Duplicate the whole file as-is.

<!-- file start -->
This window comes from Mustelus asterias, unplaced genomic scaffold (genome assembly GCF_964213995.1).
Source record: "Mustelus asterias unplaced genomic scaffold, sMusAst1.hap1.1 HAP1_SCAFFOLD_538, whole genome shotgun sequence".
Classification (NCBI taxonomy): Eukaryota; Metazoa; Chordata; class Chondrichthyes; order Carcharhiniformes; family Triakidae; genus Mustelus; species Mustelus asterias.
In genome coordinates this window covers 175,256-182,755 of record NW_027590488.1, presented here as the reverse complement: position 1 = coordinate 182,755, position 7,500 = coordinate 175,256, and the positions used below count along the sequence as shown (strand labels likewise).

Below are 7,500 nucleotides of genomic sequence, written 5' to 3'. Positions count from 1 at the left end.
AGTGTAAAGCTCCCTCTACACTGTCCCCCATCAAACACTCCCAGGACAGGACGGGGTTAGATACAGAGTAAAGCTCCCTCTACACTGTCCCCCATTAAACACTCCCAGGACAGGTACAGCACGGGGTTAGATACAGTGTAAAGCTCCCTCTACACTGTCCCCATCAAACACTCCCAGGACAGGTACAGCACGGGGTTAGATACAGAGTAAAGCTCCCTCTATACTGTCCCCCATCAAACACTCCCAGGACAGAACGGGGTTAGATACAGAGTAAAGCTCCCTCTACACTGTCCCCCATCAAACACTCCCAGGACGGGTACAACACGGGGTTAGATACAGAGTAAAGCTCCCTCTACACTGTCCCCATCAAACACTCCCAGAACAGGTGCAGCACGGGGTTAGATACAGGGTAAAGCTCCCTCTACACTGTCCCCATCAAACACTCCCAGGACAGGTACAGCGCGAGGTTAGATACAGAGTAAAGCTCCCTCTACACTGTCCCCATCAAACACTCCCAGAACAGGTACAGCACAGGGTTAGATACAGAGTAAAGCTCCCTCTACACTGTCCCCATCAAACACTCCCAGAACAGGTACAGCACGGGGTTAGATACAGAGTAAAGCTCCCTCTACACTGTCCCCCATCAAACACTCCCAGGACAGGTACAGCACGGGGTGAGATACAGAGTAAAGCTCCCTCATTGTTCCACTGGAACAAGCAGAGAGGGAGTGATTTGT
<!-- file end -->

This window comes from Mustelus asterias, unplaced genomic scaffold (genome assembly GCF_964213995.1).
Source record: "Mustelus asterias unplaced genomic scaffold, sMusAst1.hap1.1 HAP1_SCAFFOLD_538, whole genome shotgun sequence".
Classification (NCBI taxonomy): Eukaryota; Metazoa; Chordata; class Chondrichthyes; order Carcharhiniformes; family Triakidae; genus Mustelus; species Mustelus asterias.
In genome coordinates this window covers 175,256-182,755 of record NW_027590488.1, presented here as the reverse complement: position 1 = coordinate 182,755, position 7,500 = coordinate 175,256, and the positions used below count along the sequence as shown (strand labels likewise).

Below are 7,500 nucleotides of genomic sequence, written 5' to 3'. Positions count from 1 at the left end.
AGTGTAAAGCTCCCTCTACACTGTCCCCCATCAAACACTCCCAGGACAGGACGGGGTTAGATACAGAGTAAAGCTCCCTCTACACTGTCCCCCATTAAACACTCCCAGGACAGGTACAGCACGGGGTTAGATACAGTGTAAAGCTCCCTCTACACTGTCCCCATCAAACACTCCCAGGACAGGTACAGCACGGGGTTAGATACAGAGTAAAGCTCCCTCTATACTGTCCCCCATCAAACACTCCCAGGACAGAACGGGGTTAGATACAGAGTAAAGCTCCCTCTACACTGTCCCCCATCAAACACTCCCAGGACGGGTACAACACGGGGTTAGATACAGAGTAAAGCTCCCTCTACACTGTCCCCATCAAACACTCCCAGAACAGGTGCAGCACGGGGTTAGATACAGGGTAAAGCTCCCTCTACACTGTCCCCATCAAACACTCCCAGGACAGGTACAGCGCGAGGTTAGATACAGAGTAAAGCTCCCTCTACACTGTCCCCATCAAACACTCCCAGAACAGGTACAGCACAGGGTTAGATACAGAGTAAAGCTCCCTCTACACTGTCCCCATCAAACACTCCCAGAACAGGTACAGCACGGGGTTAGATACAGAGTAAAGCTCCCTCTACACTGTCCCCCATCAAACACTCCCAGGACAGGTACAGCACGGGGTGAGATACAGAGTAAAGCTCCCTCATTGTTCCACTGGAACAAGCAGAGAGGGAGTGATTTGT